Must-click link: The History of Baseball Stadium Nachos

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As far as ballpark staples go nachos and cheese are my No. 1 choice slightly ahead of hotdogs and malt cups, so I really enjoyed reading K. Annabelle Smith’s article for Smithsonian magazine about how they became such a fixture at baseball games.

The History Of Baseball Stadium Nachos

My childhood was filled with unsuccessful at-home attempts to mimic the nachos and cheese available at the Metrodome, which in retrospect were probably terrible and stunted my growth and made me dumber. But damn were they good at the time.

(Also, just so we’re clear: I’m only counting food on my above list of favorites. If we’re counting everything, then beer is No. 1 and everything else just depends what looks good to my brain after having beer.)

Aaron Judge set a new postseason strikeout record

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For a few days, it looked like Aaron Judge was finally hitting his stride in the postseason. He was still striking out at a regular clip, piling more and more strikeouts atop the 16 he racked up in the Division Series, but he was mashing, too. He engineered a three-run homer during Game 3 of the Championship Series, followed by another blast and game-tying double in Game 4. His one-out double helped pad a five-run lead in Game 5, while his 425-footer off of Brad Peacock barely made a dent during a 7-1 loss in Game 6. And then Lance McCullers‘ curveball found and fooled him, as it did five of the 14 batters it met in Game 7:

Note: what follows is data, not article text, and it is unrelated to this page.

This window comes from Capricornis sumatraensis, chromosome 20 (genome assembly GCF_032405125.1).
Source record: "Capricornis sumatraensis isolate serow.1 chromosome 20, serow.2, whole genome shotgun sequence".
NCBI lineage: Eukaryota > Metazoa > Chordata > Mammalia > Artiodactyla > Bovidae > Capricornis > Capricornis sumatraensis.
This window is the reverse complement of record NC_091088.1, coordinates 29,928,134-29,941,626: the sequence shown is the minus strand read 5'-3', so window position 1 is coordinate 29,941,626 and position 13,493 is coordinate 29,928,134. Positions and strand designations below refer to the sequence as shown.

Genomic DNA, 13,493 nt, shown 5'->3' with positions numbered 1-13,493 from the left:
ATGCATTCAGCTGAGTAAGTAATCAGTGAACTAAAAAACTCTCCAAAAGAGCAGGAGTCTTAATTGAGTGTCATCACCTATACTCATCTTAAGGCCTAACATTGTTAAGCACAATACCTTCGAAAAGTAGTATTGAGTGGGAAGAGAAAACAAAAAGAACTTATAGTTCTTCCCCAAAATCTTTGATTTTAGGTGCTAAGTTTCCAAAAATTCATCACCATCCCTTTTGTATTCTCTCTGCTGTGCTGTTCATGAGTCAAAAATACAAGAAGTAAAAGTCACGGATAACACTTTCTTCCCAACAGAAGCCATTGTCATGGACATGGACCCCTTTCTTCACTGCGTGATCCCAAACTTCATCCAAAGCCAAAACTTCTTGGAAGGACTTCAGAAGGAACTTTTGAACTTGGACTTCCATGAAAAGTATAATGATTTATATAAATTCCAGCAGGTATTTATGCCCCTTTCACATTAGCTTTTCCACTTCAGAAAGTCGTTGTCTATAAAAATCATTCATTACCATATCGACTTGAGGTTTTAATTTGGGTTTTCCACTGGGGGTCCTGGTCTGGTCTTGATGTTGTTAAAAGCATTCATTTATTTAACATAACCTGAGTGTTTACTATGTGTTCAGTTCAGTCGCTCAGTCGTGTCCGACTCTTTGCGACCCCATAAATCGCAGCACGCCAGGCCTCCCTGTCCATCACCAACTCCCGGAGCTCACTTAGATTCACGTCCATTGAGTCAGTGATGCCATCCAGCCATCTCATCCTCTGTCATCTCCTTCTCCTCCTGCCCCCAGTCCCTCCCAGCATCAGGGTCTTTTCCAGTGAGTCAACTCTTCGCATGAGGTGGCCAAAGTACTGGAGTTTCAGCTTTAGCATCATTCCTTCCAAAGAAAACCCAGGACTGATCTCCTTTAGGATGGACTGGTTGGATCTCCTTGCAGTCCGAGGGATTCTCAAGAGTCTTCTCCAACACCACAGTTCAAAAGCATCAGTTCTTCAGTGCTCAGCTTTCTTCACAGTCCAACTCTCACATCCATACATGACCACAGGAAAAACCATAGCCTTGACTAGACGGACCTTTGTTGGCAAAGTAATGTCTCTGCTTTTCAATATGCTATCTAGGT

The strikeout was Judge’s first of the evening and 27th since the start of the playoffs. No other major league batter has racked up that many strikeouts in a single postseason, though Alfonso Soriano’s 26-strikeout record in 2003 comes the closest. Within that record, Judge also collected three golden sombreros (four strikeouts in a single game), narrowly avoiding the dreaded platinum sombrero (five strikeouts in a single game).

It’s an unfortunate footnote to a spectacular year for the rookie outfielder, who decimated the competition with 52 home runs and 8.2 fWAR during the regular season and was a pivotal part of the Yankees’ playoff run. Thankfully, the image of McCullers’ curveball darting just under Judge’s bat won’t be the image that sticks with us for years to come. Instead, it’ll look something like this: